Anyone who has read this blog for a while will know I am fascinated by the way events have been changing in the last few years. The rise of the unconference, live streaming and the backchannel are all elements I have written about before and I firmly believe we are only at the start of an even bigger change.
There is a massive hurdle to leap over though before we can really embrace the opportunities and that is the fact that so few venues can cope with the technical demands of these new kinds of delegates. In years gone by complaints about the food and temperature dominated the feedback (not that this has stopped!) but increasingly the feedback is dominated by complaints about sketchy wifi and lack of power.
The power issue is more a logistical one than anything else but it is something that needs much more consideration but the wifi problems are a more complicated problem to solve. For this I think we need to see the rise of the eventgineer (I saw this ‘word’ online and took a liking to it for this idea though I didn’t originally see it in this context!)
Joel Spolsky, founder of Stack Overflow amongst other things, wrote a useful post identifying the issues that modern tech events bring up for event organisers and venues and Esme Vos put together a hugely useful post that includes an insightful interview with Tim Pozar, a network specialist that Techcrunch brought in to fix wifi problems they had had at previous events, where he highlights many of the common problems and what steps need to be taken to overcome them. Another useful couple of posts are based around work that Event Engineers (a Dutch company) did for the Next Web Conference. This is another early adopter event that puts a massive strain on the event network but with some foresight, planning and a little cash they were able to ensure the event went smoothly.
What all these posts demonstrate to me is that event organisers need to identify the need to augment the limited technical support most venues can offer and budget to bring in specialist support for any event where the network is likely to get heavy use. In recent years it has become increasingly commonplace to see people like Switch brought in to handle things like live-streaming and I think the same kind of attitude needs to be taken with ensuring that delegates get the best out of the wireless network.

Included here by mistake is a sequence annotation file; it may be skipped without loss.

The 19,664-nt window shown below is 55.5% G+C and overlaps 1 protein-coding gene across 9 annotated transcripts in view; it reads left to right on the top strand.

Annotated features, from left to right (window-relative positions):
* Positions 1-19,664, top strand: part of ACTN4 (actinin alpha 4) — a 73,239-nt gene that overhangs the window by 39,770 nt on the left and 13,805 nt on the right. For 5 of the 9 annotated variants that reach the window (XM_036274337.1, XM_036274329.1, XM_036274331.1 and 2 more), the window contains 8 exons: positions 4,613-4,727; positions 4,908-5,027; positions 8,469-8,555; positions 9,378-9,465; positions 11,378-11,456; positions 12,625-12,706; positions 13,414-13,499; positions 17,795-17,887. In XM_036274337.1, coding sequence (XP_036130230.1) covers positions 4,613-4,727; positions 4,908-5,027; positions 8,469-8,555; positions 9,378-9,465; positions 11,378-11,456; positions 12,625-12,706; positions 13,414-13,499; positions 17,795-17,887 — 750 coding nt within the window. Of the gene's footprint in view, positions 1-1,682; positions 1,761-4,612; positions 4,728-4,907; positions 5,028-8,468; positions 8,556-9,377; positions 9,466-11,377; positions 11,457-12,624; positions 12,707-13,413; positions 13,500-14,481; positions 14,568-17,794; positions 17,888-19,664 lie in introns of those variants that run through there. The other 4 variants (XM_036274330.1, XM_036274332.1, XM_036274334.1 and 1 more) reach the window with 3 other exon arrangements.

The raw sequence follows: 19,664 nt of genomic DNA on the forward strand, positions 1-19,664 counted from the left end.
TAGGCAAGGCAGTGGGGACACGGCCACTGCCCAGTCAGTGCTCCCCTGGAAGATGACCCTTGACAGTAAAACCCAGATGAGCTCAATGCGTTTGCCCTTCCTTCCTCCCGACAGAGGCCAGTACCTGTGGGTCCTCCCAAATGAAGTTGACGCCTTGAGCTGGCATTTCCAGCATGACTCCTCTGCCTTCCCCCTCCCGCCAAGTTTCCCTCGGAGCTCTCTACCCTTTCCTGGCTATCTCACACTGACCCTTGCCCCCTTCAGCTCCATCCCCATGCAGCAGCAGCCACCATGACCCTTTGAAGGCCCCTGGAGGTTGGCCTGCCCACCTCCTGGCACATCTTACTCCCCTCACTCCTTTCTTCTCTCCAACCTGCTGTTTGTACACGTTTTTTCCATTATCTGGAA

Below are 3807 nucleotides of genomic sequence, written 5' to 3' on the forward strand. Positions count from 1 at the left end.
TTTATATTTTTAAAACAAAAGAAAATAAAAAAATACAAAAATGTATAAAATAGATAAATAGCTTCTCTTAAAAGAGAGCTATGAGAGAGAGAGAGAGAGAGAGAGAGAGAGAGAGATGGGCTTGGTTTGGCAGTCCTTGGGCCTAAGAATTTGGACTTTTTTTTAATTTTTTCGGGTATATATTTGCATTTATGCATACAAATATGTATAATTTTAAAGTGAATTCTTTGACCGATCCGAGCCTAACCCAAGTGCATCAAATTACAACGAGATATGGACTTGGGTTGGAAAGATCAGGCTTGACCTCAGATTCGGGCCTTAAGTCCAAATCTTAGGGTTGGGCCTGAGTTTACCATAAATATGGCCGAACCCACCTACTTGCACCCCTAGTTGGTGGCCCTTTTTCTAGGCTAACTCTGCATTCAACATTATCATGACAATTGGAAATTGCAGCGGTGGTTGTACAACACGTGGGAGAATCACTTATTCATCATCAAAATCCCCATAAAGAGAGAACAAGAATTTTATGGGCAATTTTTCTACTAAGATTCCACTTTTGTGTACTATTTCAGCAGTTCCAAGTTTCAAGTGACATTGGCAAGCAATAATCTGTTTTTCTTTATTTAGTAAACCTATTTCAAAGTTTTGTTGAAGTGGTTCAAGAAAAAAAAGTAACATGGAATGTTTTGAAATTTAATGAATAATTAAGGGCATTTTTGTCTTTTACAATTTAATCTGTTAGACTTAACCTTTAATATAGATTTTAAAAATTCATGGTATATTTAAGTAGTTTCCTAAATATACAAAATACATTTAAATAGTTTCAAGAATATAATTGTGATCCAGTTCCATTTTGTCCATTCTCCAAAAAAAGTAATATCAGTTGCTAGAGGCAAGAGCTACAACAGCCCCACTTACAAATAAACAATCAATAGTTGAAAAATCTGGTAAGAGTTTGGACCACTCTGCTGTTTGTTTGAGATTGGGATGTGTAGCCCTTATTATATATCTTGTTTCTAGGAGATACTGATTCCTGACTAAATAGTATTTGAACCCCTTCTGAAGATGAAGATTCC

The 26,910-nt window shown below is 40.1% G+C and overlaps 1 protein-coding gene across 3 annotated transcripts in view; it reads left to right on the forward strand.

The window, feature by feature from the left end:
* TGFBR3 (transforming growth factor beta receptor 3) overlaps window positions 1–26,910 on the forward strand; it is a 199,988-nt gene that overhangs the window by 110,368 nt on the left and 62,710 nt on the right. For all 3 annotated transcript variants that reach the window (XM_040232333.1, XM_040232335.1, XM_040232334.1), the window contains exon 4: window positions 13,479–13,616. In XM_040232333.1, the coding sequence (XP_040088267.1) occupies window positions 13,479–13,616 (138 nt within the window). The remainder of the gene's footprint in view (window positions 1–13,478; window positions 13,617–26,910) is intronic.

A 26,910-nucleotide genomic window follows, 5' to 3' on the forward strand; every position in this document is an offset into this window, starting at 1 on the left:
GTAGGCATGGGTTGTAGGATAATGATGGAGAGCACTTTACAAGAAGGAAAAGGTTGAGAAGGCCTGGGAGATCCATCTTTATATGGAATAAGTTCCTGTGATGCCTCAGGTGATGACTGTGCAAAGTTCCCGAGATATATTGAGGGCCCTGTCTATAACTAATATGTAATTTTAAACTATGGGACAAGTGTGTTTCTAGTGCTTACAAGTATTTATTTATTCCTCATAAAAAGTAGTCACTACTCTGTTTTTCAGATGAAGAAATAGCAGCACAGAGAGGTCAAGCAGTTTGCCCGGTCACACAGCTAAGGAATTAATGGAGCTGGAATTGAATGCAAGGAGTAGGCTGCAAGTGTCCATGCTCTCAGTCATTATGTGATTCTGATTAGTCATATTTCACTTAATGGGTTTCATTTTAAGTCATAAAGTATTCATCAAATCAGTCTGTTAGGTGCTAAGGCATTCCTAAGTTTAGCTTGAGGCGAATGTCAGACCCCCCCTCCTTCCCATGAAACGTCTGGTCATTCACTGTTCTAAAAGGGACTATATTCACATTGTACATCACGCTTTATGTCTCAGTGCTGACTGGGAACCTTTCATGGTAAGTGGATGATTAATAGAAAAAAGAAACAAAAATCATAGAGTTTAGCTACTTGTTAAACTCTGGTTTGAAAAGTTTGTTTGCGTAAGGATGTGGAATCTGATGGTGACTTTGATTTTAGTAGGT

A quick search of Google does make it clear that currently there are not many UK companies obviously offering these sort of services – although with a bit of digging you can find information about people who can offer help – Bristol Wireless for instance are able to do most of the kind of things suggested but it comes across as more of an after-thought rather than core business (which it probably is to be honest). I believe there is a genuine need for a company to step forward into this space (much like Switch did with the streaming) and even if it focused on public sector and education conferences it would still find more than enough to do!
It is increasingly rare for the early stages of a conference Twitter stream NOT to be dominated with complaints about the wireless provision and this does nothing to enhance the reputation of these events! Last week the eScience All Hands meeting online chat was full of moans about the wifi at an otherwise very successful event.
JISC have some events coming up that will put serious stress on whatever networks are available and I’m hoping to try out some of the suggestions in these posts to see what kind of impact that has and I have already started lobbying internally for more thought to be given to support in these areas beyond that given by the venue.
UPDATE: Oops – forgot to mention that AirAppz are based in Ireland so relatively close by and do offer these services and Evert Bopp wrote one of the posts referenced above is I think the founder.